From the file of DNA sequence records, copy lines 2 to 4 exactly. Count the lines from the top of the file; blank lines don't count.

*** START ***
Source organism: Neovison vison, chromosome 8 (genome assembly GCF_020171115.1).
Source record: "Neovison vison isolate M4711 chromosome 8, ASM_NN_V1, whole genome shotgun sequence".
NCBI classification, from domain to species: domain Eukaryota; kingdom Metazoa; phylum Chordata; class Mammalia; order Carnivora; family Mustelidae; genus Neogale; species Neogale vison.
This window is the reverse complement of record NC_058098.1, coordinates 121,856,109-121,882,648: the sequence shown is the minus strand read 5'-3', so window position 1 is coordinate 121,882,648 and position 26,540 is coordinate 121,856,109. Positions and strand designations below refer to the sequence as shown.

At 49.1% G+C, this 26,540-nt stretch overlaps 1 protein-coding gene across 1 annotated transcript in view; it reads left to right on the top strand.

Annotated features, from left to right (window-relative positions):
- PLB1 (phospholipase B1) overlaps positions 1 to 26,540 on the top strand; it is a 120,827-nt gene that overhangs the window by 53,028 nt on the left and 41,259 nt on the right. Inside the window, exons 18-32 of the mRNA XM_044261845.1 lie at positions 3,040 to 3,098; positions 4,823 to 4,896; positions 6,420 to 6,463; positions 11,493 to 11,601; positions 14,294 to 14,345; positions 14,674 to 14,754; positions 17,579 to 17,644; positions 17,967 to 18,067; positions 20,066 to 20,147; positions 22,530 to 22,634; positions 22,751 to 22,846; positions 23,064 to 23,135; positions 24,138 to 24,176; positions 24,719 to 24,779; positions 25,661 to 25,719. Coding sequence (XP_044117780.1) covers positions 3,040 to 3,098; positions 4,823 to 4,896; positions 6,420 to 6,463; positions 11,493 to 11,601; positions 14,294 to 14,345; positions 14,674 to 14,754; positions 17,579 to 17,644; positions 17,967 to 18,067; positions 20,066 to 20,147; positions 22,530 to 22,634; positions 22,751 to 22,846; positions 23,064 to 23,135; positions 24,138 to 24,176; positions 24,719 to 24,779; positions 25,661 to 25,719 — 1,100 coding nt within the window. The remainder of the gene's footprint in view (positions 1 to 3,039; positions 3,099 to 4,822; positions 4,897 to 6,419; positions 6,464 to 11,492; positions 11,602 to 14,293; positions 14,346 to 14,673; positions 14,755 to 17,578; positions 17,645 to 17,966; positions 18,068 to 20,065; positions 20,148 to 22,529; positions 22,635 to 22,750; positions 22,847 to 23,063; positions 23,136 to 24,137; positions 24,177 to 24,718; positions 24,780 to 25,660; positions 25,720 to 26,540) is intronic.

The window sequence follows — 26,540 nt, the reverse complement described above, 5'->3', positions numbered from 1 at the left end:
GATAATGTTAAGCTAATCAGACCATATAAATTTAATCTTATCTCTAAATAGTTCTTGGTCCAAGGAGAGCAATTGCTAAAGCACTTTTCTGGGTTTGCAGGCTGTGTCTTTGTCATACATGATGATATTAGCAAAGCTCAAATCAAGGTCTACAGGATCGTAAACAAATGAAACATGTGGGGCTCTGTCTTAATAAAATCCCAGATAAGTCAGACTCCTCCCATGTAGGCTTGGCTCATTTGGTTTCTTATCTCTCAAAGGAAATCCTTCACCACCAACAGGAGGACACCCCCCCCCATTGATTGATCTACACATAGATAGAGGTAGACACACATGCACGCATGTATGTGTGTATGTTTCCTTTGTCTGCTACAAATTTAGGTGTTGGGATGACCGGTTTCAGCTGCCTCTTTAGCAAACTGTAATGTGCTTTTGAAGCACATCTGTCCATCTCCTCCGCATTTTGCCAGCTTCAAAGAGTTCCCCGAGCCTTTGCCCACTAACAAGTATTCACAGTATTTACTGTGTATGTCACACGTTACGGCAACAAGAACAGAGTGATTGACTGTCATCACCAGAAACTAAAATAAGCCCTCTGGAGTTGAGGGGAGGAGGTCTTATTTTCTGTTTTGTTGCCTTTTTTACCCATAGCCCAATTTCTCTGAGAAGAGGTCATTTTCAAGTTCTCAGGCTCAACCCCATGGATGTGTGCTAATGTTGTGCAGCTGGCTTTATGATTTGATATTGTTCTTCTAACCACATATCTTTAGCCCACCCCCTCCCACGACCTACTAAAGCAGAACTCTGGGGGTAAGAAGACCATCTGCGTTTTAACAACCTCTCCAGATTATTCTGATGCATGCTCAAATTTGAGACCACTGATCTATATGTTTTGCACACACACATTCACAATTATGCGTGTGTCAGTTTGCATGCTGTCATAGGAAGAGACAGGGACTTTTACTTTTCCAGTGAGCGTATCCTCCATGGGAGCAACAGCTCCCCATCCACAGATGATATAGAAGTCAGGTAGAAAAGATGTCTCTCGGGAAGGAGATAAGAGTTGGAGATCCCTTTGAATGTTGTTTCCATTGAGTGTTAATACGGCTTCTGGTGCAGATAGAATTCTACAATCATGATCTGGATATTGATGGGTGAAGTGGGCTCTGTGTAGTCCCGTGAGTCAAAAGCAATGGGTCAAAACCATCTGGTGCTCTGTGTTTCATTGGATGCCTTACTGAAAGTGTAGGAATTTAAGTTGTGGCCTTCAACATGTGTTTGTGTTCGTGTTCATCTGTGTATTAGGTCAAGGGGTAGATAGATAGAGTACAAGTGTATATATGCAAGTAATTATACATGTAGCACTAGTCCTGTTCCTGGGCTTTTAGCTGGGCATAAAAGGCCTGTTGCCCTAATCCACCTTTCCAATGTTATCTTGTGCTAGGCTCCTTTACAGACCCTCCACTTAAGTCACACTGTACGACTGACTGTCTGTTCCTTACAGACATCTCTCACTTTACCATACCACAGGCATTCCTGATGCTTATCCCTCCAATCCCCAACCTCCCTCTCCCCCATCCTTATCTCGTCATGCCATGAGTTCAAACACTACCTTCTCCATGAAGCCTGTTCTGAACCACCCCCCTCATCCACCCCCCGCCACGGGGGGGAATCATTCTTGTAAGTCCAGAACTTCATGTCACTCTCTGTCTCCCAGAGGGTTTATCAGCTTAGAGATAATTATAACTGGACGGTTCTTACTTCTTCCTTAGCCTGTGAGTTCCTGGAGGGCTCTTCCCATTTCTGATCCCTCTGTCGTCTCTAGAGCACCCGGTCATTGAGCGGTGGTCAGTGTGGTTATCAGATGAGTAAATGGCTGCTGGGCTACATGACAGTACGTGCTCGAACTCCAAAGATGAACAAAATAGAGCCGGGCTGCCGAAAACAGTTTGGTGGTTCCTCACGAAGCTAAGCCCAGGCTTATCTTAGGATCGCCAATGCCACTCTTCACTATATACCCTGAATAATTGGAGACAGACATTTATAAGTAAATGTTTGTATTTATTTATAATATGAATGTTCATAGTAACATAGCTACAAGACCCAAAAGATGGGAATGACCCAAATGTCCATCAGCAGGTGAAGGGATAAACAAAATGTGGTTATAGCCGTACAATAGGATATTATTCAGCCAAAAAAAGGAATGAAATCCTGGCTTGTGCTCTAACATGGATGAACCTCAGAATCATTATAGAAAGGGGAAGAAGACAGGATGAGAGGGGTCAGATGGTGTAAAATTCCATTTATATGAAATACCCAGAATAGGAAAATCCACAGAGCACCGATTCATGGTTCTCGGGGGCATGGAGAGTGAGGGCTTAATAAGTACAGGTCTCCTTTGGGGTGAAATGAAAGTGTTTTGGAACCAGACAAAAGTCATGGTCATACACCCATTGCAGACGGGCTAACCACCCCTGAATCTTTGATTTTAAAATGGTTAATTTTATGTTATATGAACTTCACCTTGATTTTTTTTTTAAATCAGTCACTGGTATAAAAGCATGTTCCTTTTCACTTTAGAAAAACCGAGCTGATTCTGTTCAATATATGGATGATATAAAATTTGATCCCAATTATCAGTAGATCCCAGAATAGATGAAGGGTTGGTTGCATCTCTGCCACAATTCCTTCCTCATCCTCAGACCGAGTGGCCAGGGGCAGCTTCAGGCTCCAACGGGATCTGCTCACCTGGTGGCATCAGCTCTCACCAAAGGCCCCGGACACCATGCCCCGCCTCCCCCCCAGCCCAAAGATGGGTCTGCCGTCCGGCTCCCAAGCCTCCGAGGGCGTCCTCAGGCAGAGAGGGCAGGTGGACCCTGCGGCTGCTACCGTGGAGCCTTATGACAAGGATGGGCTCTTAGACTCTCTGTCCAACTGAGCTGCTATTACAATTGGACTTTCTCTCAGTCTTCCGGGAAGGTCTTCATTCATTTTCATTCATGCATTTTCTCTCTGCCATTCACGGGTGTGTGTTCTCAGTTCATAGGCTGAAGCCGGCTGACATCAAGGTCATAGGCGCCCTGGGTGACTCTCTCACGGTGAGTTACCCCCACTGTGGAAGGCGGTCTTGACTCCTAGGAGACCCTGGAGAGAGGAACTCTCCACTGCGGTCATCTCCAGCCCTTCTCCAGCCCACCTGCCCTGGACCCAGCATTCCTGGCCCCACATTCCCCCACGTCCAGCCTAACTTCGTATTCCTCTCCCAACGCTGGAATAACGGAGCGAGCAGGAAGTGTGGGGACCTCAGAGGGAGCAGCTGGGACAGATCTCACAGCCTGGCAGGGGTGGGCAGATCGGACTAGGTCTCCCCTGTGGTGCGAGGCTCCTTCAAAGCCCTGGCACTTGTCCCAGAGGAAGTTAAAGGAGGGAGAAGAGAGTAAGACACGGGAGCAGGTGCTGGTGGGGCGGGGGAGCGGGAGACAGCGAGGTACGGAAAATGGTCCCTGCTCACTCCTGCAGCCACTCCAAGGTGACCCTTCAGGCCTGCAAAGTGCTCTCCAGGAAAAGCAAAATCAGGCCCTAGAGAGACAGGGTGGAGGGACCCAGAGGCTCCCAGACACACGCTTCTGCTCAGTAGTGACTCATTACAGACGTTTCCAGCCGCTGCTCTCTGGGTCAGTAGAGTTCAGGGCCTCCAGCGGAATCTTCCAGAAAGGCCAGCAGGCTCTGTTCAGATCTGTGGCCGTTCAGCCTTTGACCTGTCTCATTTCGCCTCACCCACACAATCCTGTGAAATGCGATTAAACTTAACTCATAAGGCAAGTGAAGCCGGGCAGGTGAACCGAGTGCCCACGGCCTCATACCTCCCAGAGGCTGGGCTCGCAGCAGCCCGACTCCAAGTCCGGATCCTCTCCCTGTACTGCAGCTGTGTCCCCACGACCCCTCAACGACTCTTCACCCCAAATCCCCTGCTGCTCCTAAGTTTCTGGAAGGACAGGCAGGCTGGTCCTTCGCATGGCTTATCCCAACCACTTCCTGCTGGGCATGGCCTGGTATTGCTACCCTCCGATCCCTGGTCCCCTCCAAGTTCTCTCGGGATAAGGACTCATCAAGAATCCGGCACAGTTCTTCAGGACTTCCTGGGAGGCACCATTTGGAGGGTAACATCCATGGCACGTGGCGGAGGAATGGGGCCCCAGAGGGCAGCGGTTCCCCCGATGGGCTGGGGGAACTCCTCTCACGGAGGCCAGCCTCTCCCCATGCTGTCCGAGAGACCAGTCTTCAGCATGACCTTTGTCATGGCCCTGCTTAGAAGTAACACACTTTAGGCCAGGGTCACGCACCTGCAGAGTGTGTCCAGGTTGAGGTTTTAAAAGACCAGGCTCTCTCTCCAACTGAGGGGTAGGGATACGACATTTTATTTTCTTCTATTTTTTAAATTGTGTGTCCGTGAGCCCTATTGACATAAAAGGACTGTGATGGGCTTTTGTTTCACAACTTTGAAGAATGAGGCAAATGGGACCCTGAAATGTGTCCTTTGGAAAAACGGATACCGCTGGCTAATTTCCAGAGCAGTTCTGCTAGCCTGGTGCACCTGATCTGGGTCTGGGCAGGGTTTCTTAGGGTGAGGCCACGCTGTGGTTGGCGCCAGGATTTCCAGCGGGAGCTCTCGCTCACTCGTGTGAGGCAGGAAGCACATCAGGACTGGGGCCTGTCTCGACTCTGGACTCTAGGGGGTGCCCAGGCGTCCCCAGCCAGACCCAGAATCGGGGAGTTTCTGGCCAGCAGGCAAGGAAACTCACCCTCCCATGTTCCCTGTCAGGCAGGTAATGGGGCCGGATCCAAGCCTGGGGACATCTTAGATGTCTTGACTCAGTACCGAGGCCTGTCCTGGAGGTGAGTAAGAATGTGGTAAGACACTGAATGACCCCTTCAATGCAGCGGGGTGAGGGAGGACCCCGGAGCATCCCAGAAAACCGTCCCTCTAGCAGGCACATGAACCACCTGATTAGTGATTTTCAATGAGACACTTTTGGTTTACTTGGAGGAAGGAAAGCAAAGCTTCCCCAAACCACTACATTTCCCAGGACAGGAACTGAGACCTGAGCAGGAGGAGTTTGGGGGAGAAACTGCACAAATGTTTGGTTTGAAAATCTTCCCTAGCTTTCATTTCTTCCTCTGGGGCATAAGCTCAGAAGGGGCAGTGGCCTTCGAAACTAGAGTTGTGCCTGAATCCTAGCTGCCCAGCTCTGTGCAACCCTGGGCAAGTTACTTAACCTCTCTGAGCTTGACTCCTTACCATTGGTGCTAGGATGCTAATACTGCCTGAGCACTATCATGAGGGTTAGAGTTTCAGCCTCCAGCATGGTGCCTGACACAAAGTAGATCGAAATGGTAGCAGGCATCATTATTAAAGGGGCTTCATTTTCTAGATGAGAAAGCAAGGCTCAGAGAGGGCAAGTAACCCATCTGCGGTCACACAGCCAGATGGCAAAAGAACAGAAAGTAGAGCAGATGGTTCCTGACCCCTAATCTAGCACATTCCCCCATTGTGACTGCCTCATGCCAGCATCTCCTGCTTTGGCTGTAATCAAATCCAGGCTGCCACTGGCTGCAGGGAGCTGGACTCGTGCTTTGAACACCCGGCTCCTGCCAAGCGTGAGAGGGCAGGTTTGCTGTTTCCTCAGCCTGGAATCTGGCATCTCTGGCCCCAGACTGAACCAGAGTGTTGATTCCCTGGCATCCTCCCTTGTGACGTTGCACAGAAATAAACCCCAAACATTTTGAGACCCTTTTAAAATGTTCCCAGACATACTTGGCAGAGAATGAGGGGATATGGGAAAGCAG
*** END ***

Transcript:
Source record: "Neovison vison isolate M4711 chromosome 8, ASM_NN_V1, whole genome shotgun sequence".
NCBI classification, from domain to species: domain Eukaryota; kingdom Metazoa; phylum Chordata; class Mammalia; order Carnivora; family Mustelidae; genus Neogale; species Neogale vison.
This window is the reverse complement of record NC_058098.1, coordinates 121,856,109-121,882,648: the sequence shown is the minus strand read 5'-3', so window position 1 is coordinate 121,882,648 and position 26,540 is coordinate 121,856,109. Positions and strand designations below refer to the sequence as shown.